England against Wales could be a tale of fire and ice

Contrasting styles and philosophies promise intriguing clash at Twickenham

 

Two minds and a few dozen bodies will collide at Twickenham on Saturday when Warren Gatland aims to inflict a first home defeat on Eddie Jones. A fixture that at the start of the month looked a probable home win has become more intriguing after the manner of Wales’s victory against Scotland.

It was against a side with a poor away record in the tournament and Wales were under pressure for most of the first half after taking a 14-point lead, but it was the manner of their performance last Saturday that demanded attention. Wales showed composure in possession and, in a turnaround from a few years ago, were inventive and dangerous in broken play.

The following day in Rome England also scored two early tries before running away with the match. Their method was different, executing moves from set plays where George Ford and Owen Farrell exploited the 20-metre gap between defenders at lineouts to get the ball wide.

Two of their first four tries came from a lineout and a third from a scrum. They finished off a tiring defence with tries from phase play, but Italy had 27 more rucks in the match, twice exploiting a narrow defence, but for the most part making little progress against the defensive wall either side of the breakdown.

Wales had a flanker in Josh Navidi who, like Sam Warburton, is strong over the ball and showed against Scotland why he had been selected ahead of Justin Tipuric, winning a turnover and penalties as he competed for possession. England, in contrast, use their props Mako Vunipola and Dan Cole to put pressure on support players at the breakdown, slowing down delivery and forcing penalties for holding on.

It meant they did not need a player like Navidi on the openside and it is in one way a safer option because it removes the risk of a player being penalised for putting his hands beyond the ball, but Wales will have noticed how Italy’s two tries came from long passes that left England exposed out wide.

Josh Navidi madea telling impact against Scotland. Photograph: Tommy Dickson/Inpho
Josh Navidi madea telling impact against Scotland. Photograph: Tommy Dickson/Inpho

Scotland, like England, like to attack from lineouts, but Wales disrupted their possession to reduce them to one move of note, which Scott Williams snuffed out. They will need to do the same to England, but that will be considerably more challenging with Dylan Hartley one of the most precise throwers in the game. He was armed with three second rows in Rome with Courtney Lawes playing on the blindside but Wales have a tall six in Aaron Shingler and their captain, Alun Wyn Jones, got to know the England forwards coach, Steve Borthwick, on the Lions tour to New Zealand last year.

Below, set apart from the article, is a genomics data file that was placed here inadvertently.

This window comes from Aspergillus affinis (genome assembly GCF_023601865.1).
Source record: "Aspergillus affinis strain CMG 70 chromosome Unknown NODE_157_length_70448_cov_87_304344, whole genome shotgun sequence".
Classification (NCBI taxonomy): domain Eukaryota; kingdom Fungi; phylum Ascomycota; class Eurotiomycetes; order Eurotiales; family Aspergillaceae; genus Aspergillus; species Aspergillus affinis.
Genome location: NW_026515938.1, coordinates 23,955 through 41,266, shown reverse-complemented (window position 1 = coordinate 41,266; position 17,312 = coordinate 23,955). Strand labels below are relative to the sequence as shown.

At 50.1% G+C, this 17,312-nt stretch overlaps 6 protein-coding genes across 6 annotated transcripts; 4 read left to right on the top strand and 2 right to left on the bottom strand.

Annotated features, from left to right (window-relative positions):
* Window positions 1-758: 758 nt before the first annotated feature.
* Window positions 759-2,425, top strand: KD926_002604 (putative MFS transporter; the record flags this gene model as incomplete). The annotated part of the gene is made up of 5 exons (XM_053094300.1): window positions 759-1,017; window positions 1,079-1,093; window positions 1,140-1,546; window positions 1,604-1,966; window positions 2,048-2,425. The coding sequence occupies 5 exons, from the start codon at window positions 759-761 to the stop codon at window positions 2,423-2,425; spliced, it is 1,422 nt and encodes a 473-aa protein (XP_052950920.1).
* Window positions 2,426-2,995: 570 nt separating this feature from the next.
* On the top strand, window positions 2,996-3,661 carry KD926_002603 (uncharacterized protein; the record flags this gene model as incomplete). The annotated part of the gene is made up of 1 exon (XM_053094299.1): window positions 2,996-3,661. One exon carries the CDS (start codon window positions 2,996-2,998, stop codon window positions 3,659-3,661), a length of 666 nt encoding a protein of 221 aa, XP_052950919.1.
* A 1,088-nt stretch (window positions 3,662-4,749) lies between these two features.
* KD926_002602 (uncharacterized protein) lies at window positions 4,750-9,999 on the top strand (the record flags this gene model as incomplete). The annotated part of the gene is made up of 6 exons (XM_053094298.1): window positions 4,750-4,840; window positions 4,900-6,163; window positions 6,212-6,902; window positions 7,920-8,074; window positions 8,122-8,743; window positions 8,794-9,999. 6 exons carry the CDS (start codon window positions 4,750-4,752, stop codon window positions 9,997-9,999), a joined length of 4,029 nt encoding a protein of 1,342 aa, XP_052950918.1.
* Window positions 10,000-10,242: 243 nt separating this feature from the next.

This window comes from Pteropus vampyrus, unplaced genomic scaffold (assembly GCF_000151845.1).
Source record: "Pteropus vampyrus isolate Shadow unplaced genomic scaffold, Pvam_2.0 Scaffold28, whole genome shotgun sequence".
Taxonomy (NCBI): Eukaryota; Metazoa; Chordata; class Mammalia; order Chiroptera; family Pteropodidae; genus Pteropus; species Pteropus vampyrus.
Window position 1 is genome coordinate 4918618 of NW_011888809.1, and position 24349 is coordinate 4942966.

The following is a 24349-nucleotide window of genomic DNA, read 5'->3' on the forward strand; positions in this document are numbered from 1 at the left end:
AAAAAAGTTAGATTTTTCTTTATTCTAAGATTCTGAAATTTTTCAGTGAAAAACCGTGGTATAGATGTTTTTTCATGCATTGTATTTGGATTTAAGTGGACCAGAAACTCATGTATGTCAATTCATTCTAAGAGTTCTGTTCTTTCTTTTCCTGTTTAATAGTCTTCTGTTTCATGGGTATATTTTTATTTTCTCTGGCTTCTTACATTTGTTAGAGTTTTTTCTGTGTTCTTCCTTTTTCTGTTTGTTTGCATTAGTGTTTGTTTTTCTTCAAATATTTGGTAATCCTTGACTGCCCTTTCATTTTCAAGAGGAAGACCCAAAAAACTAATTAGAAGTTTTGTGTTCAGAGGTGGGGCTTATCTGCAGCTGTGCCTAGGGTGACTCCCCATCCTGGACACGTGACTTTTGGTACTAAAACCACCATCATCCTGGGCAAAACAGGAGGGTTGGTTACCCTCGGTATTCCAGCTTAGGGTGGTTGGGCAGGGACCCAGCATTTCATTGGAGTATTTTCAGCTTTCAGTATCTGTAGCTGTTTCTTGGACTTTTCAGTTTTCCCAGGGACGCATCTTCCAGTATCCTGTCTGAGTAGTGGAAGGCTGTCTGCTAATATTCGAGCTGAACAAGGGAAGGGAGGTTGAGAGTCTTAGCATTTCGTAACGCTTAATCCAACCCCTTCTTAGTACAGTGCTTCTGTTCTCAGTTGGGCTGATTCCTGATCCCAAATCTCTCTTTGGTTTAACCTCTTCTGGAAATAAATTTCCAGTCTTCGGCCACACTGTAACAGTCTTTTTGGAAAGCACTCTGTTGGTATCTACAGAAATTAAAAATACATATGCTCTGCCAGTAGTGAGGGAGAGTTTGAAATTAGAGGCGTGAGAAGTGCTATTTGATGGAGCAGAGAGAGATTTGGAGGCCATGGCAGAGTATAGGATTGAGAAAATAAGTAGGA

Gatland and Jones are shrewd selectors, quick to spot potential in players. One of England’s headline acts in Rome was Sam Simmonds, a totally different number eight to the injured Billy Vunipola. The Exeter forward, who has scored 10 tries in 11 Premiership and European Champions Cup starts this season, added two more for his country, showcasing speed rather than power.

Simmonds made his debut for Exeter in November 2012, one day after his 18th birthday, as a replacement at London Welsh in the Anglo-Welsh Cup, but he did not make his Premiership debut until February last year against Wasps when he played at number eight and scored a try.

Sam Simmonds gives Jones a different option at number eight. Photograph: Shaun Botterill/Getty Images
Sam Simmonds gives Jones a different option at number eight. Photograph: Shaun Botterill/Getty Images

Simmonds started his club career on the openside. He is the same height and weight as David Pocock, the Australia international who made his name as a number seven before being moved to number eight before the last World Cup to accommodate Michael Hooper. He was switched after that to the blindside and flanker remains an option for Jones when Vunipola returns.

Simmonds’s pace is an asset Jones did not think he would enjoy 12 months ago but while England also have speed on the wing, they do not play with the frenzy Wales showed against Scotland. The opening 20 minutes of that match were lung-bursting even by the standards of the modern game where there is an emphasis on a high ball-in-play time, a whirl of thrust and counterattack.

Wales pride themselves on their fitness, an area where before the tournament Jones highlighted the need for improvement. If Gatland’s team look to run opponents to a standstill, England wear sides down, as they did on Sunday, picking their moments before the bench, or finishers, are brought on.

At the end of Jones’s stint in charge of Australia, the Wallabies became a side who endlessly recycled possession, patiently taking play through phase after phase, waiting for a missed tackle or a hole to appear. His England side are more nuanced but still at a development stage, one reason why he still has a grip on the hand-brake and, for example, continues to pick Mike Brown at fullback.

Jones used only two scrumhalves in his first two years in charge, apart from last summer’s tour, and Ben Youngs’s injury against Italy is a setback for him. He had in Youngs and Danny Care an 80-minute package, the steadiness of the former with his swift passing perfect for a flat-lying Ford and the ability of the latter to up the pace of the game, inject it with chaos and exploit tired legs and minds.

Wales need to slow down England’s possession and rupture the 9-10 axis, as Ireland did last year, but equally the home side will be looking to put the Wales outhalf, Rhys Patchell, under pressure and force him to take quick decisions. Contests between England and Wales have long held an appeal of their own but the meeting of minds between Jones and Gatland makes this one to savour. - Guardian Service

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